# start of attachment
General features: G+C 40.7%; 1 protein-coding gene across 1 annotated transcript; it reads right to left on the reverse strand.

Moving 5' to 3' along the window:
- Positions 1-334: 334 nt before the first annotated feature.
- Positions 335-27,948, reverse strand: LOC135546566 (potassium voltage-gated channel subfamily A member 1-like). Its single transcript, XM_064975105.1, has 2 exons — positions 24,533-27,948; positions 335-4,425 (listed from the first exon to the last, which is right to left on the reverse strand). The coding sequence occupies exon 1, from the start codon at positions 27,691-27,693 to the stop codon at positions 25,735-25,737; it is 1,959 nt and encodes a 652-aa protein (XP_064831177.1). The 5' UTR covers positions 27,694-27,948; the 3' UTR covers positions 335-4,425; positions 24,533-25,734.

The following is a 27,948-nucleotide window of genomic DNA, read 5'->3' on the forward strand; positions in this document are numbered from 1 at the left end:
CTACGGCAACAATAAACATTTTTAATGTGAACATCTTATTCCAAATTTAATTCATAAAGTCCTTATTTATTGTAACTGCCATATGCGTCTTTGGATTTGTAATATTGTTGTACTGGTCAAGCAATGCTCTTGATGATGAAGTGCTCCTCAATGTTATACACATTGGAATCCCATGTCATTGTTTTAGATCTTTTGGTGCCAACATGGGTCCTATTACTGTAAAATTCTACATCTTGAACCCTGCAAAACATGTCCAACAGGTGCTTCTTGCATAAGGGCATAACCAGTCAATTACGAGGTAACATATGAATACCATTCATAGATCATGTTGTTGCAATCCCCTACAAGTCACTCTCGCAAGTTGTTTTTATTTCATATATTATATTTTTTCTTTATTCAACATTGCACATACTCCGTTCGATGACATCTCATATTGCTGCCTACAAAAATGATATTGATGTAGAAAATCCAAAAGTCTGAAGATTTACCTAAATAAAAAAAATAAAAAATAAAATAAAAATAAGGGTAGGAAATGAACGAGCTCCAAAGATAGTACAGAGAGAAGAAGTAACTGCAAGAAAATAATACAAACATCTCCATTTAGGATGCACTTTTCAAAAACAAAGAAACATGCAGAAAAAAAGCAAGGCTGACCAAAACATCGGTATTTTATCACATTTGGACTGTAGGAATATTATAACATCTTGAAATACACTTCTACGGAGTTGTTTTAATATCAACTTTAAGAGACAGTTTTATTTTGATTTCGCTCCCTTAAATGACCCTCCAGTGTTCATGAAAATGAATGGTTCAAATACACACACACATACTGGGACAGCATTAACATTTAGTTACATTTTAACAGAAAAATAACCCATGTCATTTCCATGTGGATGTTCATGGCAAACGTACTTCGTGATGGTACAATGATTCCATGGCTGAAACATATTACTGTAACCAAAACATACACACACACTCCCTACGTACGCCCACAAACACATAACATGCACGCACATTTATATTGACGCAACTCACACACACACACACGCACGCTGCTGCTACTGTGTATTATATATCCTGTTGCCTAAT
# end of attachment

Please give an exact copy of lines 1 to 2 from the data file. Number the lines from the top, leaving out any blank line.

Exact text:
General features: G+C 40.7%; 1 protein-coding gene across 1 annotated transcript; it reads right to left on the reverse strand.

Moving 5' to 3' along the window: